12. "Heaven's imperial rule is like a proprietor who went out the first thing in the morning to hire workers for his vineyard. After agreeing with the workers for a silver coin a day he sent them into his vineyard.
           And then coming out around 9 a.m. he saw others loitering in the marketplace and he said to them: 'You go into the vineyard too, and I'll pay you whatever is fair.' So they went.
          Around noon he went out again, and at 3 p.m., and repeated the process. About 5 p.m. he went out and found others loitering about and says to them: 'Why did you stand around here idle the whole day?'
         They reply: 'Because no one hired us.'
         He tells them: 'You go into the vineyard as well.'
         When evening came the owner of the vineyard tells his foreman: 'Call the workers and pay them their wages, starting with those hired last and ending with those hired first.'
         Those hired at 5 p.m. came up and received a silver coin each. Those hired first approached thinking they would receive more. But they also got a silver coin apiece. They took it and began to grumble against the proprietor: 'These guys hired last worked only an hour but you have made them equal to us who did most of the work during the day.'
          In response he said to one of them: 'Look, pal, did I wrong you? You did agree with me for a silver coin, didn't you? Take your wage and get out! I intend to treat the one hired last the same way I treat you. Is there some law forbidding me to do with my money as I please? Or is your eye filled with envy because I am generous?'" -- Matthew 20:1-15.

Matthew sandwiches this parable between two versions of Jesus' prediction of an inversion of the first and last. But aside from the order in which the workers get paid neither declaration (Matt 19:30, 20:16) summarizes the story's plot very well. Rather, the conclusion stresses the even-handed generosity of the vineyard's owner to first and last alike. Those who protest that they deserve more are not punished but simply told to be content on receiving what they were promised.  Such a resolution is unexpected in a parable related by Matthew, since he prefers plots that conclude with someone being punished (e.g., Matt 13:50, 18:34, 22:13, 24:30). On the other hand, the startling reversal of expectations is typical of many authentic parables of Jesus (see sayings 6, 9 and 11 above).

13. "(Abba) Father..." -- Luke 6:2b; Matthew 6:9 is more formal.

Less than a generation after Jesus' death the apostle Paul wrote to the community of Gentile Christians that he had founded in Galatia, reminding them that when they were "baptized into Christ" (Gal 3:27) "God...sent the spirit of his Son into our hearts, crying "Abba! Pater!" (4:6). Abba is the term which Aramaic-speaking Jewish children used in addressing their own father, while Pater is a close equivalent in Greek. Paul credits the ability of Christians to address God as "Father" to the influence of the "spirit" of Jesus. The fact that even Hellenized converts were taught to invoke this name in Jesus' mother-tongue indicates that they were echoing Jesus' own practice.  Jesus was distinct in addressing God thus.  Other Jews sometimes still address God with the lofty formula "Our Father who art in heaven" (Abinu de b'shammayim) in a communal prayer called the Qaddish ("Hallowing").  This synagogue prayer clearly influenced the wording of Matthew's version of the "Lord's Prayer," which became standard in Christian worship. Luke's version of that prayer, however, begins with just "Father"--addressing God directly with no hint of deference or distance--which is closer to the practice Paul credits to the spirit of Jesus himself.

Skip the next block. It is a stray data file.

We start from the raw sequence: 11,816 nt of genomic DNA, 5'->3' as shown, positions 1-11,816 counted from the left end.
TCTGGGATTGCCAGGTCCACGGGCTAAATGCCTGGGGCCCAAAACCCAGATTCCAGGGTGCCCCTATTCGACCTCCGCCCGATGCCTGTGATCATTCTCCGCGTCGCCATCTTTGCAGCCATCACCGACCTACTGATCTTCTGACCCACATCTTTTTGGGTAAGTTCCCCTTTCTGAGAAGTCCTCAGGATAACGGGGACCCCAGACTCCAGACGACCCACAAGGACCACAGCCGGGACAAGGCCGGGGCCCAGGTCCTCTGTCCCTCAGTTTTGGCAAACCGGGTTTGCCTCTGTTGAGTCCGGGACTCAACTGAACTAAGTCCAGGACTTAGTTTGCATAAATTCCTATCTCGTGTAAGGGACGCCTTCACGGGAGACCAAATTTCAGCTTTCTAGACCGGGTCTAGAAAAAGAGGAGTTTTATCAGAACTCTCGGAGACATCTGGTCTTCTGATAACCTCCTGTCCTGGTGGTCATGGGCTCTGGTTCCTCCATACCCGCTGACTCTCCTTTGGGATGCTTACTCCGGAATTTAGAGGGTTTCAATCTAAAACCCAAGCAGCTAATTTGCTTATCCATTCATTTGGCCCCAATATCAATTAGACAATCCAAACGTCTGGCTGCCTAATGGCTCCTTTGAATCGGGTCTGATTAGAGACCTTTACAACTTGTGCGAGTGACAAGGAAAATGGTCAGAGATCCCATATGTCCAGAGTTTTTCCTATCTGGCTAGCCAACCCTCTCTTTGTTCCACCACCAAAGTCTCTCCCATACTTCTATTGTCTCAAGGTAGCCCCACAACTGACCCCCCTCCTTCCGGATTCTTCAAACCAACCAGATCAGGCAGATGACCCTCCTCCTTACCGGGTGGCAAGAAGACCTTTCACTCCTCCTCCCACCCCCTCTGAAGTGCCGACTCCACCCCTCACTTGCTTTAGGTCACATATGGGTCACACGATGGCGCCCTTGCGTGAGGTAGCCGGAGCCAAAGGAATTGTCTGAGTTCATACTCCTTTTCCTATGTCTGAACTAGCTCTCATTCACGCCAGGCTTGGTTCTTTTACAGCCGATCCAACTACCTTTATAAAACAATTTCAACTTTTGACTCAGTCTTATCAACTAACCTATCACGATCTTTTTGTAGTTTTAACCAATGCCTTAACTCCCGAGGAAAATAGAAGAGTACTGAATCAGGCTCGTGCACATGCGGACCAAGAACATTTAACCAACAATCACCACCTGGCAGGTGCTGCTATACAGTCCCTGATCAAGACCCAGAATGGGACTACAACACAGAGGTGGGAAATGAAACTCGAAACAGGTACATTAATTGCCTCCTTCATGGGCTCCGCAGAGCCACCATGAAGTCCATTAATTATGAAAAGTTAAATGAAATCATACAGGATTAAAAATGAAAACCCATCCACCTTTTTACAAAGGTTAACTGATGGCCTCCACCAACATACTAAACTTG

14. "(Heaven's reign) is like a mustard seed. It's the smallest of all seeds; but when it falls on prepared soil, it produces a large plant and becomes a shelter for birds of the sky." -- Thomas 20:2; Mark 4:30-32 is a slightly expanded version. Details of Matthew 13:31-32 and Luke 13:18-19 vary.

This is one of the best attested parables in the Jesus tradition. But variations in the gospel presentations indicates it was more problematic than it seems at first glance.  Using a mustard seed to illustrate divine dominion must have startled the audience since mustard is a weed whose tiny lightweight seed was a common metaphor for next to nothing. Moreover, as an annual herb which may grow to four feet in a season but not last a year, the mustard plant apparently struck some early Christian as an inappropriate metaphor for the reign of an eternal God. So, the Q version of this parable, used by Matthew and Luke, morphs the mustard into a great tree with birds nesting in its branches.  That just does not happen in nature.  So the more realistic scenario presented by Thomas and Mark, using a common agricultural phenomenon to illustrate divine activity, is probably truer to the analogy created by Jesus for his rural audience.  The point of this parable is that just as the mustard can grow to shelter unsettled wildlife so the message of God's reign will spread and provide shelter for homeless wanderers such as Jesus and his original disciples. The transiency of both is key to the plot (see saying 18 below). Such an analogy is hardly likely to have been created by anyone living a more permanent urban lifestyle.   

15. "It's easier for a camel to squeeze through a needle's eye than for a wealthy person to get into God's domain." -- Mark 10:25 and Matt 19:24; Luke 18:25 is almost verbatim.